rethink(ip) education and IP

Posted by Stephen M. Nipper at April 26, 2005 06:12 AM

A number of weeks ago, during rethink(ip) aloud podcast #1, Doug ranted about his view that intellectual property law classes should be a part of the mandatory curriculum in law schools.  I played (at the time) devil's advocate...arguing that (essentially) shouldn't EVERY discipline demand that their course be a requirement.

However...the more I rethink about it, the more I think Doug is right. 

U.S. law schools (as far as I know) nationwide typically follow the same general curriculum blueprint..two semesters of real property, two semesters of contracts, two semesters of torts, etc.  Of course, law school doesn't teach you jack about the practice of teaches you how to pass the bar exam (otherwise why would you torture law students with things that they'll never see...from fertile octogenarians to the rule against perpetuities).

Perhaps my rant is slanted because I practice in a specialty.  Perhaps not.  I'm going to have to be honest with you...I have never once needed anything I learned in my real property class.  Not once.  Two completely wasted semesters of my life.  Some might argue that they weren't wasted...they helped me pass the bar exam.  Bull hockey!!!  I never took trusts and estates either, but the bar exam prep course I took managed to teach me that topic just fine.  Could I have survived without ever taking a real property class?  Probably.  I am sure there are others out there who have never used torts, contracts, etc...for them, did it really make sense to take a whole year of said topics?  I doubt it.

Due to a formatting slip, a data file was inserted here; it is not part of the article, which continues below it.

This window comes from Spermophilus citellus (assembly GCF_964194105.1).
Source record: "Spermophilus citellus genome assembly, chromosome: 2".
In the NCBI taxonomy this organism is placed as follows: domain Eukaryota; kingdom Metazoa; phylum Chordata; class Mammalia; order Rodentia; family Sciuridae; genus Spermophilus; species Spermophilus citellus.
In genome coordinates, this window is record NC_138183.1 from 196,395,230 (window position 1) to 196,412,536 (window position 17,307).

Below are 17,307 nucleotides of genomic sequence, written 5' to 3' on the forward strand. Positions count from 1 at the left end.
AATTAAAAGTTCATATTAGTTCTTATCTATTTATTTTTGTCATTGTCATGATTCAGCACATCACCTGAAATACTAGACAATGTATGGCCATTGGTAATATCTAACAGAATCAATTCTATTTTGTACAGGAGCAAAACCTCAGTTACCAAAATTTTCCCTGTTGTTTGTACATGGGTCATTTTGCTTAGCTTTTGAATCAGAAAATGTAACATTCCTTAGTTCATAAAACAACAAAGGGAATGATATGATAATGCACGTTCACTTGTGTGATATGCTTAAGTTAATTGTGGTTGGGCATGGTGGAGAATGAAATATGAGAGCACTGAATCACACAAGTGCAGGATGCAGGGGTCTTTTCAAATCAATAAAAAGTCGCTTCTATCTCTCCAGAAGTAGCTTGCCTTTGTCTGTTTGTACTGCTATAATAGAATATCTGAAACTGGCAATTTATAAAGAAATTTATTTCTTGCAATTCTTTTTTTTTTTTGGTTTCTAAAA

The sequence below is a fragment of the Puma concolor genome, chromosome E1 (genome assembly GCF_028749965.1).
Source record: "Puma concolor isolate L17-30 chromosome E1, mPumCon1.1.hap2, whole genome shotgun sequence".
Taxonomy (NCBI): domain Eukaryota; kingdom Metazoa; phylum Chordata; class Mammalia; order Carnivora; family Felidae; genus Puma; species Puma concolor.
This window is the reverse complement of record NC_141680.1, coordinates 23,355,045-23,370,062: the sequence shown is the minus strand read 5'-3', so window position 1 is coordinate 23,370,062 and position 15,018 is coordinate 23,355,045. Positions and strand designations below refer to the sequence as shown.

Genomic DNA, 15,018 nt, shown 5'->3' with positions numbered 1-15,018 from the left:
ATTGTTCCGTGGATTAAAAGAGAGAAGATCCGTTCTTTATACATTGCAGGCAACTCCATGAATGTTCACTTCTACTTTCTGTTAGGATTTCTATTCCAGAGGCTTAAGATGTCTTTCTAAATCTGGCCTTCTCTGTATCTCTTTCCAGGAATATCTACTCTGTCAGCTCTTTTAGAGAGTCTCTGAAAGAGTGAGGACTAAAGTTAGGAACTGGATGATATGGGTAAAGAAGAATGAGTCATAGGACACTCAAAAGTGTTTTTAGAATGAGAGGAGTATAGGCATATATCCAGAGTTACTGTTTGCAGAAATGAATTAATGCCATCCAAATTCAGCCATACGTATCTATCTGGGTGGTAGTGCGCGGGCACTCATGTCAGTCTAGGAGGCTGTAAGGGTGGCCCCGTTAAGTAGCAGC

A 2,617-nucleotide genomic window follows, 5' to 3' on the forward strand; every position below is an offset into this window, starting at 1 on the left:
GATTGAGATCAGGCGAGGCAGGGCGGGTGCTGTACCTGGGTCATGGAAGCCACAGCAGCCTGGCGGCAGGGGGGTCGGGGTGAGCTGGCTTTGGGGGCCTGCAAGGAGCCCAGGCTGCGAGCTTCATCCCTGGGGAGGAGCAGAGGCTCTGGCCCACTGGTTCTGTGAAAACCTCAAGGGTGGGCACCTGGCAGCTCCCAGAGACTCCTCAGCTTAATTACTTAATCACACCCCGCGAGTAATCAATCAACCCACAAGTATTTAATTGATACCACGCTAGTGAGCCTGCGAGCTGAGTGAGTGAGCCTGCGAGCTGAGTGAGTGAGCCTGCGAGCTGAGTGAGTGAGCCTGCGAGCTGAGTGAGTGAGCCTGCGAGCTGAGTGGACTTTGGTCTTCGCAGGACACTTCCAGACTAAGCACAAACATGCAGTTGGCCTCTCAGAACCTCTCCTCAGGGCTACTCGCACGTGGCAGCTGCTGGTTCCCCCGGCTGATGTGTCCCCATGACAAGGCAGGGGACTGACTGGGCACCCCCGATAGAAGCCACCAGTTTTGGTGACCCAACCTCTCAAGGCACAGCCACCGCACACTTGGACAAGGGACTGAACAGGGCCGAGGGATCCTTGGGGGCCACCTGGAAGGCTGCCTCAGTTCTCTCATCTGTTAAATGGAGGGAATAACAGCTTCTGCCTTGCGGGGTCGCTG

Why not rethink law school...and paint legal education with a broader stroke?  Drop this "Real Property I & II" nonsense and instead teach a Real Property class, and for those who desire it, an Advanced Real Property class.  Do the same thing for (gasp) Torts and Contracts.  Then, require the teaching of at least a cursory intellectual property class and other single semester "required" classes (feel free to suggest your favorites in the comments).   

Why intellectual property?  Do I really need to go there?  I would venture to say that an average attorney stumbles upon more intellectual property issues in a given year than real property issues, yet we are stuck in the past...requiring two semesters of real property but not requiring any coursework in intellectual property.  Lunacy...pure lunacy.

Perhaps this is all part of the "System"...graduate law students who are incapable of practicing law competently.  Perfect fodder for the legal sweat shops where their client contact and the rate at which they incur experience is carefully controlled.  Of course, that's another can of be opened later.

The comments are open for your...comments.

[Thanks for the encouragement Denise]

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I have a unique vantage point of legal education. I have already been through the education system in engineering and had a successful career in the industry. I switched careers and began working in the legal industry and then began...

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Rumor Says:

April 26, 2005 03:25 AM